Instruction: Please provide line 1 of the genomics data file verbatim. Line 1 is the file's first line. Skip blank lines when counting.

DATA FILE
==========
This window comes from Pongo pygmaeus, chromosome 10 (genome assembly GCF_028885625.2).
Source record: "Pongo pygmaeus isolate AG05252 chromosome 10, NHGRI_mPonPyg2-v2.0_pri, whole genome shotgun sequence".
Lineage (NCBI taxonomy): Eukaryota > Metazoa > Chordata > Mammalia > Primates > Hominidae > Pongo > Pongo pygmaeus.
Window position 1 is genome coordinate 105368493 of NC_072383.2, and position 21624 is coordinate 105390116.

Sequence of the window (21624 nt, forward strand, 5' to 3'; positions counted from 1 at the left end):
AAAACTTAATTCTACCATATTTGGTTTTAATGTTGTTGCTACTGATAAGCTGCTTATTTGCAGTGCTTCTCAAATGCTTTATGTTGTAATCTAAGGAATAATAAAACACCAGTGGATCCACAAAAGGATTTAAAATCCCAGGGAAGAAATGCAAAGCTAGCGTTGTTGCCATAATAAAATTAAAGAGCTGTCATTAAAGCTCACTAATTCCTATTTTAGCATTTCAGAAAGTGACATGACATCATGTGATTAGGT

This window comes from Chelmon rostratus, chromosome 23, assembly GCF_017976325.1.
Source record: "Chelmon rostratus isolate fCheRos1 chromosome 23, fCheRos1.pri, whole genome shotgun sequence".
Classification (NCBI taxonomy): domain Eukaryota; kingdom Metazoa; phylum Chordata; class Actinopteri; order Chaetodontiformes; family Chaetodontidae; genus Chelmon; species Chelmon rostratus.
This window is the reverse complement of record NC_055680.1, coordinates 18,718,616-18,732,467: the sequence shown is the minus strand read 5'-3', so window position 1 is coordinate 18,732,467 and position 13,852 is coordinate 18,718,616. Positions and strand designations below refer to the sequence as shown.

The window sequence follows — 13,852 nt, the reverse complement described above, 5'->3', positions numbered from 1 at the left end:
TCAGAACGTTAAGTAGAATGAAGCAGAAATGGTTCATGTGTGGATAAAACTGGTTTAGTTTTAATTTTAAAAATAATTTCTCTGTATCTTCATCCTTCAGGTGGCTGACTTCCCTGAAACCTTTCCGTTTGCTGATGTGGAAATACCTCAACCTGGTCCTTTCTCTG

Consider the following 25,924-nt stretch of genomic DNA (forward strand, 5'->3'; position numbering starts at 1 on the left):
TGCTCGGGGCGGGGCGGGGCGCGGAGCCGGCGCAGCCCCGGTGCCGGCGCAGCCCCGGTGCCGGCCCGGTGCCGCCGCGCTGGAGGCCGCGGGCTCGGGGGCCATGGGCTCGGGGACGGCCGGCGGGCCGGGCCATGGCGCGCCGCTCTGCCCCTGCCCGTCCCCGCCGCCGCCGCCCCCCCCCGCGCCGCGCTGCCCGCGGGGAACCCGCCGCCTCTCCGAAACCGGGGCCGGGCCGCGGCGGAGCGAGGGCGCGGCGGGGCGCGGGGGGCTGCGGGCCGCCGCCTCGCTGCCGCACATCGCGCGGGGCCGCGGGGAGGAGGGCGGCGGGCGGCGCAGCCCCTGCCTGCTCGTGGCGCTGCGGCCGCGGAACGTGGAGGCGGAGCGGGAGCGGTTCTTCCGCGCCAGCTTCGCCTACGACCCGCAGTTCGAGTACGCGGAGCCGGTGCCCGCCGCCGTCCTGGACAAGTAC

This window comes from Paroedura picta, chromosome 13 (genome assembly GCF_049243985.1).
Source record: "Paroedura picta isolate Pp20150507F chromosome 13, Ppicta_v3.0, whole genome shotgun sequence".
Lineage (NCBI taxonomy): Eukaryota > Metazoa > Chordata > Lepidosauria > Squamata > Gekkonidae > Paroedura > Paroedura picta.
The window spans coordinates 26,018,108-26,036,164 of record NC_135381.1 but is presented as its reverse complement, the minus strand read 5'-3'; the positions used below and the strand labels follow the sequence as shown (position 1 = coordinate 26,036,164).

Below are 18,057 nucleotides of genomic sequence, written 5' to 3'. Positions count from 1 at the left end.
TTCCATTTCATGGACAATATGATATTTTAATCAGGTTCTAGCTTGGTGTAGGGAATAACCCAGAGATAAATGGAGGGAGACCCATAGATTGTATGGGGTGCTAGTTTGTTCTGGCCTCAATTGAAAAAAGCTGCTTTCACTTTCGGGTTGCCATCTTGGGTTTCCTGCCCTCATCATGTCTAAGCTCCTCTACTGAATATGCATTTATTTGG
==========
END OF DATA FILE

This window comes from Pongo pygmaeus, chromosome 10 (genome assembly GCF_028885625.2).